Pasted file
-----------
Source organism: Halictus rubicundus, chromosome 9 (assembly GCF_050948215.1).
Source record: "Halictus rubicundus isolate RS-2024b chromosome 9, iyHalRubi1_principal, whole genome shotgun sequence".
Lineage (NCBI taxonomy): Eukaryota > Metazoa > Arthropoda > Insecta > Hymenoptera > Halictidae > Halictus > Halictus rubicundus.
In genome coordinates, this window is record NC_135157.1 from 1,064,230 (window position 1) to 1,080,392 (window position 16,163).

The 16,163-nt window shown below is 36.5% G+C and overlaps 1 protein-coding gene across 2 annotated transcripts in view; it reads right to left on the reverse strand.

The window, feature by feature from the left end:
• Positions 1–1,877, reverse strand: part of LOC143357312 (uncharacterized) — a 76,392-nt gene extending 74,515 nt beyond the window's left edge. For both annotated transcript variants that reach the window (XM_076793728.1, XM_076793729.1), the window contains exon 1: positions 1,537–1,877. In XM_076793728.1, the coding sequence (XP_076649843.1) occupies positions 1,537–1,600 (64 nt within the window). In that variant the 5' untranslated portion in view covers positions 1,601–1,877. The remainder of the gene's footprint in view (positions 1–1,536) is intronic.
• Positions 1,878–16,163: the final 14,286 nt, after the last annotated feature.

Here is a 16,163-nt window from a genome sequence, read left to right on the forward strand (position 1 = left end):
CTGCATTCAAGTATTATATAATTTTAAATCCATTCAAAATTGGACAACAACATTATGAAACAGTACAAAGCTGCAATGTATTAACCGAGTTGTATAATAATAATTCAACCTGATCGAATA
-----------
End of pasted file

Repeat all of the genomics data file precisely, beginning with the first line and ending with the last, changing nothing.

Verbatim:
Source organism: Halictus rubicundus, chromosome 9 (assembly GCF_050948215.1).
Source record: "Halictus rubicundus isolate RS-2024b chromosome 9, iyHalRubi1_principal, whole genome shotgun sequence".
Lineage (NCBI taxonomy): Eukaryota > Metazoa > Arthropoda > Insecta > Hymenoptera > Halictidae > Halictus > Halictus rubicundus.
In genome coordinates, this window is record NC_135157.1 from 1,064,230 (window position 1) to 1,080,392 (window position 16,163).

The 16,163-nt window shown below is 36.5% G+C and overlaps 1 protein-coding gene across 2 annotated transcripts in view; it reads right to left on the reverse strand.

The window, feature by feature from the left end:
• Positions 1–1,877, reverse strand: part of LOC143357312 (uncharacterized) — a 76,392-nt gene extending 74,515 nt beyond the window's left edge. For both annotated transcript variants that reach the window (XM_076793728.1, XM_076793729.1), the window contains exon 1: positions 1,537–1,877. In XM_076793728.1, the coding sequence (XP_076649843.1) occupies positions 1,537–1,600 (64 nt within the window). In that variant the 5' untranslated portion in view covers positions 1,601–1,877. The remainder of the gene's footprint in view (positions 1–1,536) is intronic.
• Positions 1,878–16,163: the final 14,286 nt, after the last annotated feature.

Here is a 16,163-nt window from a genome sequence, read left to right on the forward strand (position 1 = left end):
CTGCATTCAAGTATTATATAATTTTAAATCCATTCAAAATTGGACAACAACATTATGAAACAGTACAAAGCTGCAATGTATTAACCGAGTTGTATAATAATAATTCAACCTGATCGAATA